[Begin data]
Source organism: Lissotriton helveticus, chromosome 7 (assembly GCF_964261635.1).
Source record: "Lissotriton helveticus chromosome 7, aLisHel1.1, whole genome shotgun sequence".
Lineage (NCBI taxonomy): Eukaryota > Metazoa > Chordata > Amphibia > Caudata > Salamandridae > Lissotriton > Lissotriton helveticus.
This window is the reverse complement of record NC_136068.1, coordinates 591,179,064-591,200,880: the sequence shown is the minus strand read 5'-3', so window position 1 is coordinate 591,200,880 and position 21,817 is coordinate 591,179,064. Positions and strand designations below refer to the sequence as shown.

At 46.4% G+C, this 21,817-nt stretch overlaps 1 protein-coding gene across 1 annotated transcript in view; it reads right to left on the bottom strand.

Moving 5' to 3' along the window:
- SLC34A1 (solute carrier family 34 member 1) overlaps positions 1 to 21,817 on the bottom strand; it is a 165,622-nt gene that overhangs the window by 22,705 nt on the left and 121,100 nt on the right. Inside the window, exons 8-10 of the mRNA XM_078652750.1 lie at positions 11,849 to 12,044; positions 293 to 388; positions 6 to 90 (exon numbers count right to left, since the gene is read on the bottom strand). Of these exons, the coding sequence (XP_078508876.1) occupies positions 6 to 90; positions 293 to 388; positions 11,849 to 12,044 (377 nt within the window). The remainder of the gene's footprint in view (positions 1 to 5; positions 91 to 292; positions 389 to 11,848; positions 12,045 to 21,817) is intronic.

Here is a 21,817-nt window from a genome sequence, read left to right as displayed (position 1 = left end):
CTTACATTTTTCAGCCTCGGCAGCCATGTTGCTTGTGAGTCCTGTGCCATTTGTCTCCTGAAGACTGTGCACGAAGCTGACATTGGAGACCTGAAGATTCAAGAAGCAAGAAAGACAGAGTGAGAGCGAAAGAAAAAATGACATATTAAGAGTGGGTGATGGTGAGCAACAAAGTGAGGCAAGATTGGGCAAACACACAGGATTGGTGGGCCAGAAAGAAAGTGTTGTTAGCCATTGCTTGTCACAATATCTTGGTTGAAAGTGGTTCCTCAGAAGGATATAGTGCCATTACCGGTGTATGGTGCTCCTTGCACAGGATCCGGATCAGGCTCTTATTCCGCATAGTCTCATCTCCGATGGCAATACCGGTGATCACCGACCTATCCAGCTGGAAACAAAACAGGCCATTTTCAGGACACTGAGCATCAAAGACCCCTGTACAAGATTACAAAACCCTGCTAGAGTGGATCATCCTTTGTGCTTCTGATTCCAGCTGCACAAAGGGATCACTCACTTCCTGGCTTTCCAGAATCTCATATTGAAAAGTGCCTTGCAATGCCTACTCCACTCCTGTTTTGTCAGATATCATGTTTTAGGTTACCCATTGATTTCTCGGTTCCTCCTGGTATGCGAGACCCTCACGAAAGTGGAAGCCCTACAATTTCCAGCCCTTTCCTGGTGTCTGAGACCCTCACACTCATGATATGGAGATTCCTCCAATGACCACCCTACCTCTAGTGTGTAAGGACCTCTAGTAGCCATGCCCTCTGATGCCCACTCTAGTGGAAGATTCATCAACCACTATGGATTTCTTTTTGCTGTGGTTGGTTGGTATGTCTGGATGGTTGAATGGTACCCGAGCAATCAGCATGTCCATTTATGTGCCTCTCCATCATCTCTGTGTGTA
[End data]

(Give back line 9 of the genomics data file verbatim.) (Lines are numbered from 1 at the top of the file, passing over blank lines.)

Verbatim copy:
CTTACATTTTTCAGCCTCGGCAGCCATGTTGCTTGTGAGTCCTGTGCCATTTGTCTCCTGAAGACTGTGCACGAAGCTGACATTGGAGACCTGAAGATTCAAGAAGCAAGAAAGACAGAGTGAGAGCGAAAGAAAAAATGACATATTAAGAGTGGGTGATGGTGAGCAACAAAGTGAGGCAAGATTGGGCAAACACACAGGATTGGTGGGCCAGAAAGAAAGTGTTGTTAGCCATTGCTTGTCACAATATCTTGGTTGAAAGTGGTTCCTCAGAAGGATATAGTGCCATTACCGGTGTATGGTGCTCCTTGCACAGGATCCGGATCAGGCTCTTATTCCGCATAGTCTCATCTCCGATGGCAATACCGGTGATCACCGACCTATCCAGCTGGAAACAAAACAGGCCATTTTCAGGACACTGAGCATCAAAGACCCCTGTACAAGATTACAAAACCCTGCTAGAGTGGATCATCCTTTGTGCTTCTGATTCCAGCTGCACAAAGGGATCACTCACTTCCTGGCTTTCCAGAATCTCATATTGAAAAGTGCCTTGCAATGCCTACTCCACTCCTGTTTTGTCAGATATCATGTTTTAGGTTACCCATTGATTTCTCGGTTCCTCCTGGTATGCGAGACCCTCACGAAAGTGGAAGCCCTACAATTTCCAGCCCTTTCCTGGTGTCTGAGACCCTCACACTCATGATATGGAGATTCCTCCAATGACCACCCTACCTCTAGTGTGTAAGGACCTCTAGTAGCCATGCCCTCTGATGCCCACTCTAGTGGAAGATTCATCAACCACTATGGATTTCTTTTTGCTGTGGTTGGTTGGTATGTCTGGATGGTTGAATGGTACCCGAGCAATCAGCATGTCCATTTATGTGCCTCTCCATCATCTCTGTGTGTA